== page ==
4. Edward

    Yes, a $3,000 parts car someone can turn into a Z28 tribute.

    Like 8
    • Mike J

      Not enough pic’s to tell for sure but if the hood is origin it looks like an SS hood

      Like 0
      • steve

        There is no badging indicating it’s an SS, so if the hood is SS, it’s not original. This car is one big pile of time and money for anyone wanting to restore it.

        Like 7
  5. Wiliam

    So out of control I can’t even buy a parts car for my project so it’s dead in the water

    Like 5
  6. TIM HAHN

    New Jersey ?? You know the bottom is a rust bucket.

    Like 11
  7. DON

    I’m not a Chevy guy, but this car with that color combo would have been one sharp ride back in ’69 ! I’m sure someday it will undergo some kind of restoration/restomod , not sure about the 15k for whats here now

    Like 4
  8. Fred

    Does anyone know if a Z28 came standard with a sun tac, or was it optional. I’m having a senior moment and can’t find anything on line? Thanks for your help.

    Like 0
    • steve

      I’ve never seen any reference to a Sun tach, nor have I ever seen a Z28 with a Sun tach. The tach was an option up until May 1969 when it became a standard feature on Z28’s.

      Like 2
      • Fred

        I thank you for answering me. The reason I asked bought a 69 used in 1970 I was 21yrs old it did have a sun 7000 red line. Probably put in by former owner

        Like 0
      • Rick Hunter

        In 1976 my good friend had a Baldwin Motion 69 Z28 and it had Stewart Warner tach and as far as I recall it was dealer installed

        Like 1
    • Charles Jenkins

      Some of the very hip dealers would column mount a Super Sun for you, but I think most buyers just took the one they already had in their ’55 (or whatever hot rod they happened to have) and put it in themselves. (I had a Super Sun that followed me through 5 cars,)

      Like 0
  9. stillrunners stillrunnersMember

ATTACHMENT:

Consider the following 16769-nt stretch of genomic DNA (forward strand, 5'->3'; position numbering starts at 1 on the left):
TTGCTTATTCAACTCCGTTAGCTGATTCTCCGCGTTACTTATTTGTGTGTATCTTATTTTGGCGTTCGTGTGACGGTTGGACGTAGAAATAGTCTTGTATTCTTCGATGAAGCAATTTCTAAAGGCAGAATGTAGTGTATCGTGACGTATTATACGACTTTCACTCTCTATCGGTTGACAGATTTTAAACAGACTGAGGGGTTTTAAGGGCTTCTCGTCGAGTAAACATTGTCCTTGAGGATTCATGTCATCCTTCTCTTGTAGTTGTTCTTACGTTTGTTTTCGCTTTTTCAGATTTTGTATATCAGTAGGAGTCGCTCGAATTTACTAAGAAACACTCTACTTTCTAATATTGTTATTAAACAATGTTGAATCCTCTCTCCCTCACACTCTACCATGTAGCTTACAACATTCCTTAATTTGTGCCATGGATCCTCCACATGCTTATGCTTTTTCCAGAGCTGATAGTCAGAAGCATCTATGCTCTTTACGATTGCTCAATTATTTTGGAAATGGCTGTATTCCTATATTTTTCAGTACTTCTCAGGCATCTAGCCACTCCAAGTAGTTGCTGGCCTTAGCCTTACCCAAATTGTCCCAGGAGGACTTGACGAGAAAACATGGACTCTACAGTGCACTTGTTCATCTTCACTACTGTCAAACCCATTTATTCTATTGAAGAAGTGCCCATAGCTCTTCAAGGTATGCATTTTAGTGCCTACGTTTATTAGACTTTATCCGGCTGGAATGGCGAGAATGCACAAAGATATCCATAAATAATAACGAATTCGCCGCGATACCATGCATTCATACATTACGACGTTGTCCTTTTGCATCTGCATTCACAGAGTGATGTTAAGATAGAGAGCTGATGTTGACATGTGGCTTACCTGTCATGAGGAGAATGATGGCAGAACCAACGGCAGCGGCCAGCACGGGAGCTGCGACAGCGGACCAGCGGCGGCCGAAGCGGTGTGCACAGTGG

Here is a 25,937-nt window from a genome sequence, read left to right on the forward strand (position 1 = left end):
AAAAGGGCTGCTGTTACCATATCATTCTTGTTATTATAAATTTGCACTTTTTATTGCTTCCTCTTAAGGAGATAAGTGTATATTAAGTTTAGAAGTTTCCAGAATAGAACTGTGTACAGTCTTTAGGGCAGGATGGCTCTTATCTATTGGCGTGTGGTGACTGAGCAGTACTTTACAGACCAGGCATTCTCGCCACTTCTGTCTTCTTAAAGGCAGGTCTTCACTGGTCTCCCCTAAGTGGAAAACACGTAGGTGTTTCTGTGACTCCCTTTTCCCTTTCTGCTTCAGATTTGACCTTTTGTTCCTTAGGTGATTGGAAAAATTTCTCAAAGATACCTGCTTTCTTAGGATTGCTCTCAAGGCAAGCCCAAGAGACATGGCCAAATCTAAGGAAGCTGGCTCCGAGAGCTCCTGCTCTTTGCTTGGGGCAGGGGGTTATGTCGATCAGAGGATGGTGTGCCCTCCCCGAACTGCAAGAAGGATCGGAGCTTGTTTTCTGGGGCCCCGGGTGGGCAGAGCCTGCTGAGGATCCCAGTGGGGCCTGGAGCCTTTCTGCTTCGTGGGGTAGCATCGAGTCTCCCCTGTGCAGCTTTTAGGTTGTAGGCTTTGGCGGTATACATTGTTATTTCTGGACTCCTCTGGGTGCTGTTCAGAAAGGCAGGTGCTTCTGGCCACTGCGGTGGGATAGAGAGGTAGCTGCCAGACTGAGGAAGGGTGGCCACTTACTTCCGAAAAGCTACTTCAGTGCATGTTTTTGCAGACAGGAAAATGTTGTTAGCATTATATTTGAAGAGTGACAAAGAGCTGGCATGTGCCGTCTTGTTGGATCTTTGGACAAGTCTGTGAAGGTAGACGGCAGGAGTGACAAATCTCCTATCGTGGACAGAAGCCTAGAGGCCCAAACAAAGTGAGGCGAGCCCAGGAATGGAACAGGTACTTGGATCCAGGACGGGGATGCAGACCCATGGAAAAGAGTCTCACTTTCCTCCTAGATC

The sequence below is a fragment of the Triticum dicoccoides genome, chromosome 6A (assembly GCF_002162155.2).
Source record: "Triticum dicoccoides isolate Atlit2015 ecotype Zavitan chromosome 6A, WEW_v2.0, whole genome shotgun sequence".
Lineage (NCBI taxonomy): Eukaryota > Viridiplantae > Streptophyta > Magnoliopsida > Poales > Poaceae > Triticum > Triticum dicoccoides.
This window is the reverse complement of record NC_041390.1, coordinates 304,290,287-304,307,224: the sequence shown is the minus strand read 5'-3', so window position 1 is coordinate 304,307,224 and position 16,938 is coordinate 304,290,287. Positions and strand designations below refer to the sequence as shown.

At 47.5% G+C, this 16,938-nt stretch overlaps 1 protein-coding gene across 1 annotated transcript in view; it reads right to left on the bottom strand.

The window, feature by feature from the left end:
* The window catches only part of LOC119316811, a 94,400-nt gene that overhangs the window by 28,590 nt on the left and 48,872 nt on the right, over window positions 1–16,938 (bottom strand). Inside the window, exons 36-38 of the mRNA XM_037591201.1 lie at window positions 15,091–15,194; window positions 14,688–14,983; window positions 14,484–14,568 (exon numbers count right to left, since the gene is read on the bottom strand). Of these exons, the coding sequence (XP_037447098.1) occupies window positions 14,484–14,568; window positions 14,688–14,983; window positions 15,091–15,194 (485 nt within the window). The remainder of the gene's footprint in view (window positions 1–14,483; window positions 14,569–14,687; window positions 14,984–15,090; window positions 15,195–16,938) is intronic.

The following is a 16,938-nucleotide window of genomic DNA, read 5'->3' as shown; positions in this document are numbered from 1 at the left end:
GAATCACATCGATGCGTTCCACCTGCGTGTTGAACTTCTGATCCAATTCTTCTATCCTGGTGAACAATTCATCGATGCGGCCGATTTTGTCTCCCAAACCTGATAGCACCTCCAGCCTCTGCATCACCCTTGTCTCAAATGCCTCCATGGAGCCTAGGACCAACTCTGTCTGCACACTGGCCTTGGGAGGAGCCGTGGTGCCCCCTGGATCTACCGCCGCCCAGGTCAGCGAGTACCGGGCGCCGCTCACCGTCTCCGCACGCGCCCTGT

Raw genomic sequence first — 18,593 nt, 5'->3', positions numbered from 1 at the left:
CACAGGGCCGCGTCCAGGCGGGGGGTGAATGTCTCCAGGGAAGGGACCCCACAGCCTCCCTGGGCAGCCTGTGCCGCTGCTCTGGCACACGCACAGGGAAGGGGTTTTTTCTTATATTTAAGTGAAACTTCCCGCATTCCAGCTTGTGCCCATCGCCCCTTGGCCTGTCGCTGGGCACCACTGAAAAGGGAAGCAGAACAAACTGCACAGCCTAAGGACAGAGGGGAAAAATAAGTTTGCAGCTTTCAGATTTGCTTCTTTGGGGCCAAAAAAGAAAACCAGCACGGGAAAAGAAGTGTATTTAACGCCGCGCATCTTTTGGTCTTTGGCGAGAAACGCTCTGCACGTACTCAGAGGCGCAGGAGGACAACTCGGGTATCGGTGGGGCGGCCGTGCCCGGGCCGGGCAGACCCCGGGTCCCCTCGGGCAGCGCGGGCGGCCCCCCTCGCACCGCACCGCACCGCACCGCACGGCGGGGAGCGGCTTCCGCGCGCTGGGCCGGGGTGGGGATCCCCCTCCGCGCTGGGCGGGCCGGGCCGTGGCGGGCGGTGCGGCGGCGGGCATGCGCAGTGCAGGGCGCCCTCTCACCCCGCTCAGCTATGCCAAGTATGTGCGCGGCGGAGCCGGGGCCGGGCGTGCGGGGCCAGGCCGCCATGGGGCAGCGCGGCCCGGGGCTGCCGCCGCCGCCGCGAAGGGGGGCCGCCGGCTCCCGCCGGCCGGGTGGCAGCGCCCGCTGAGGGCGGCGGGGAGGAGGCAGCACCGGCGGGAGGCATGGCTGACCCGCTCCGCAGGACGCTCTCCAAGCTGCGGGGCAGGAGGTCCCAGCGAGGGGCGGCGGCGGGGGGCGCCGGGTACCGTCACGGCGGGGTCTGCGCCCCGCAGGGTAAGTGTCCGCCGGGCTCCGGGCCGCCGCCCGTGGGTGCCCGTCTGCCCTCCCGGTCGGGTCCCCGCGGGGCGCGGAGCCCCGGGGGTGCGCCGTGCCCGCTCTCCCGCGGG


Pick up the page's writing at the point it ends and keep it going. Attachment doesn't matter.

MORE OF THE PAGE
CYA…”needs just the normal stuff”….same seller as the 69 fastback – maybe a 2fer buy ?

    Like 0
  10. Rod L Lustila

    All you would be buying here is the roof and firewall.thats it.really. everything is going in the garbage can,except what I mentioned.

    Like 3
  11. Claudio

    As a young man in his late 20’s, i bought a 69 rs and toyed and built it to my tastes not bothering with originality , kept it for 18 years , sold it and invested the money in real estate , spent my free time renovating houses instead of cars and retired at 56 ,these prices are crazy but thenagain so are my properties ! YOLO

    Like 1
    • Fred

      I also was in the homes biz, building sold my company and retired at 42yrs. I still have a love for all types of cars because I’m in the hobby not for the money but the history and the people you meet with the same passion

      Like 1
      • Claudio

        Totally agree about the people one meets in these shows

        Like 1
  12. Mark f

    What a deal considering that car was listed in Boise Idaho on March 8 for $3900.00. Was trying to purseude a friend that this a good deal and then it was gone to another Camaro Capitalist that thinks rusty cars are worth a fortune. Thanks to Barrett Jackson for inflating junk cars to star wars status!!

    Like 2
  13. Claudio

    Max bid at $8300.00
    The market has spoken !

    Like 0